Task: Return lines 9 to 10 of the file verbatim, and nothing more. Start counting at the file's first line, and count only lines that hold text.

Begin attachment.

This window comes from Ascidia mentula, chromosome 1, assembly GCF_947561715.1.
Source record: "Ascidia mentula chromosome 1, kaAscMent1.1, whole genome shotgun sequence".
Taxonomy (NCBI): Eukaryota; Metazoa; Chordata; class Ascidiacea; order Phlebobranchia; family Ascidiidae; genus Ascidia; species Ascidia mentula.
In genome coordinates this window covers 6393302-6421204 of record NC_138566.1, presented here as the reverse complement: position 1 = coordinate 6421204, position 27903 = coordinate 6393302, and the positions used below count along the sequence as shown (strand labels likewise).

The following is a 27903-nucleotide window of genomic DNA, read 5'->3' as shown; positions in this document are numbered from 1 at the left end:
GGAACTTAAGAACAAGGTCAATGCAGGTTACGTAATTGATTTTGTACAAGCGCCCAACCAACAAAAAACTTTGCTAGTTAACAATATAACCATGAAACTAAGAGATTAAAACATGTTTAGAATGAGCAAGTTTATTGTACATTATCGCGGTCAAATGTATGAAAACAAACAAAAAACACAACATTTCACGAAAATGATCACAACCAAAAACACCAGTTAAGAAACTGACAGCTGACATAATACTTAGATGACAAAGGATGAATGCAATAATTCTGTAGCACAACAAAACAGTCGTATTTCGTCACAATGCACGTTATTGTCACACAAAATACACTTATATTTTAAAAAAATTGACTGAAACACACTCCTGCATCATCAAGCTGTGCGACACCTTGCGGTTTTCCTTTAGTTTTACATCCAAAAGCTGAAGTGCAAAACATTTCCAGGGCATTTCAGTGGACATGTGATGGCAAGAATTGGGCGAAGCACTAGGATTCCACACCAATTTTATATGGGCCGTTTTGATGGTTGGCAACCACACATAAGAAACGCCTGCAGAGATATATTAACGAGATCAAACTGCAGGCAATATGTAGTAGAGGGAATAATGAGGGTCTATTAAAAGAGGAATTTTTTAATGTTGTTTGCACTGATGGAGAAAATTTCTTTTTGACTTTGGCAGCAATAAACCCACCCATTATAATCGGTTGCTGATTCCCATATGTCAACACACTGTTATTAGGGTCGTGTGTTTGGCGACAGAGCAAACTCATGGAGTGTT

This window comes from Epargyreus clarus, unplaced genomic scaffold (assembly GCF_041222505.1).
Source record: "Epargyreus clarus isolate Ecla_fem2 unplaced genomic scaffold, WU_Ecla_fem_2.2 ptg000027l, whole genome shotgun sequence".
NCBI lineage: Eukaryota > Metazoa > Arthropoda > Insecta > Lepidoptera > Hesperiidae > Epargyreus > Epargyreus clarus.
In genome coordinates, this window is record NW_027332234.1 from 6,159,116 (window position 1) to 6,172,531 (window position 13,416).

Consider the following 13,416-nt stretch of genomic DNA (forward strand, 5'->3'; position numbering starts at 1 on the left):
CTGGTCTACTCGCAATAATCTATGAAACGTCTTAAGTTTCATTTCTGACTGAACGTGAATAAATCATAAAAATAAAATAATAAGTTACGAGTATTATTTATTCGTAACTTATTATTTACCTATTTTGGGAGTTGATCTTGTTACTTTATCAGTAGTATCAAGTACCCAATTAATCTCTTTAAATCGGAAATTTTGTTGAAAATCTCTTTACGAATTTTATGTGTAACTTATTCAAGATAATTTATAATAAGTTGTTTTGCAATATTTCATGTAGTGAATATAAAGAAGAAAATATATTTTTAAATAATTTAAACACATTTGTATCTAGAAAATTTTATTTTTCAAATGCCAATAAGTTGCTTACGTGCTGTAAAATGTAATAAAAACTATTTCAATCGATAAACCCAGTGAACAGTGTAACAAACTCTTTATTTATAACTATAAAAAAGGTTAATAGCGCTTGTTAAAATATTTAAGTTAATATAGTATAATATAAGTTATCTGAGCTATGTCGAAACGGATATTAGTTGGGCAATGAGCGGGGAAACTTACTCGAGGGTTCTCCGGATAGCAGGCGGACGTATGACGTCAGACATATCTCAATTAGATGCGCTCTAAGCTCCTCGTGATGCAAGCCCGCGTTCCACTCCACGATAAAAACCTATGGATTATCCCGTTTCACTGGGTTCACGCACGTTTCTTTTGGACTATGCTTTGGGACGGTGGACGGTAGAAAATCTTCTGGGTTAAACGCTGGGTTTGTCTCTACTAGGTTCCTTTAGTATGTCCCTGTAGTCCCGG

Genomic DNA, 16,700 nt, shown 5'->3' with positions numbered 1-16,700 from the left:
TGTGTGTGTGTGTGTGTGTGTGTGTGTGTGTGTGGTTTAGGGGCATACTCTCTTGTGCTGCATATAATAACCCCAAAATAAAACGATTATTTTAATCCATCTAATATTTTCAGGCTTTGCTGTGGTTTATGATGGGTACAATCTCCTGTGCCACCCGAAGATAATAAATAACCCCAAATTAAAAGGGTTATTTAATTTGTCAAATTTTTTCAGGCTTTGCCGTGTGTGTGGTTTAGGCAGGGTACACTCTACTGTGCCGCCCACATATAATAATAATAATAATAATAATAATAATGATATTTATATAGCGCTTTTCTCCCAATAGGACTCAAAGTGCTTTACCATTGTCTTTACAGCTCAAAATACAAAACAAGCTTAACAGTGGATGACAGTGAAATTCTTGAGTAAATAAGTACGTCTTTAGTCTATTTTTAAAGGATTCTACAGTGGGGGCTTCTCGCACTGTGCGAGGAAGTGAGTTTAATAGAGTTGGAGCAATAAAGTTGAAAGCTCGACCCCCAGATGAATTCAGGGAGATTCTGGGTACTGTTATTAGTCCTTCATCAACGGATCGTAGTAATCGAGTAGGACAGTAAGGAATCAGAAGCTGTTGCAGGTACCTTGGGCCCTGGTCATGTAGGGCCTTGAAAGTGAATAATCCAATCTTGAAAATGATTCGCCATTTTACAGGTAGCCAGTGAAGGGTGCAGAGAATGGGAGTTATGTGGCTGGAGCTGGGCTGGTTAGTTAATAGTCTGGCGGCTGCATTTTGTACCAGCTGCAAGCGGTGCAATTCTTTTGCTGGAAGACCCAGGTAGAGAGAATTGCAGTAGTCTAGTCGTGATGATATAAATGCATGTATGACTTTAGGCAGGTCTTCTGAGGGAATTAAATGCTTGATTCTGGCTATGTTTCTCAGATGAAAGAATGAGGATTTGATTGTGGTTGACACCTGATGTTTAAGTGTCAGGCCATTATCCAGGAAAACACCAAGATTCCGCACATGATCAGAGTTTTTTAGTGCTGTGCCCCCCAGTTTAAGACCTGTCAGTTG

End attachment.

NCBI lineage: Eukaryota > Metazoa > Arthropoda > Insecta > Lepidoptera > Hesperiidae > Epargyreus > Epargyreus clarus.
In genome coordinates, this window is record NW_027332234.1 from 6,159,116 (window position 1) to 6,172,531 (window position 13,416).